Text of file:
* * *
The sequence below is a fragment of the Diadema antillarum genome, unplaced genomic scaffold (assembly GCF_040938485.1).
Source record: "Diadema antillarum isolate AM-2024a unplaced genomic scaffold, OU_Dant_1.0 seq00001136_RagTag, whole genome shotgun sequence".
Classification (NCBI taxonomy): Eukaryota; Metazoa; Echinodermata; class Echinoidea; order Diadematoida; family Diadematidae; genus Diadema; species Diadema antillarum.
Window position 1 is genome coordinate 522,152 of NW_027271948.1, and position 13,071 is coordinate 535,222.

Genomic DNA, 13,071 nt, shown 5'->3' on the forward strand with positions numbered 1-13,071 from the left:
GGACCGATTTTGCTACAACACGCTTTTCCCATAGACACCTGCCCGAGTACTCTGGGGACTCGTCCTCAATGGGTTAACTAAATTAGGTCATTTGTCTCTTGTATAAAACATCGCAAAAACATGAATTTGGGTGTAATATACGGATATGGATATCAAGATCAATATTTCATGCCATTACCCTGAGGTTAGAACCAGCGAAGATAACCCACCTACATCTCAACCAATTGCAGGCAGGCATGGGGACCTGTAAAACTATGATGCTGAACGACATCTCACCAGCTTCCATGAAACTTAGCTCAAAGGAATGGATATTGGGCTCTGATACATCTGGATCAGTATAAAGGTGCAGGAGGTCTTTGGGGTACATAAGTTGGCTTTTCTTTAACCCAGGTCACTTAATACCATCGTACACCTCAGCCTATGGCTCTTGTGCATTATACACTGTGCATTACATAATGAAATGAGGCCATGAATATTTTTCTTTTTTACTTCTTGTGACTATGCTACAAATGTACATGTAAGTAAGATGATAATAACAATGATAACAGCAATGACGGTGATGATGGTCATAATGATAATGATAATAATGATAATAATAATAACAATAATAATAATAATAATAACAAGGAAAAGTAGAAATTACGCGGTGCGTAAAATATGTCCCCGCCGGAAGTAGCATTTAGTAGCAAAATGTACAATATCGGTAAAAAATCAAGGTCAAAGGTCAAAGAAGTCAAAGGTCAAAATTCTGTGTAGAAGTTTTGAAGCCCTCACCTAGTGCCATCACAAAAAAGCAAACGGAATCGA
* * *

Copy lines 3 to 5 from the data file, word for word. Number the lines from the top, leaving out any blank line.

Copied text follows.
Classification (NCBI taxonomy): Eukaryota; Metazoa; Echinodermata; class Echinoidea; order Diadematoida; family Diadematidae; genus Diadema; species Diadema antillarum.
Window position 1 is genome coordinate 522,152 of NW_027271948.1, and position 13,071 is coordinate 535,222.

Genomic DNA, 13,071 nt, shown 5'->3' on the forward strand with positions numbered 1-13,071 from the left: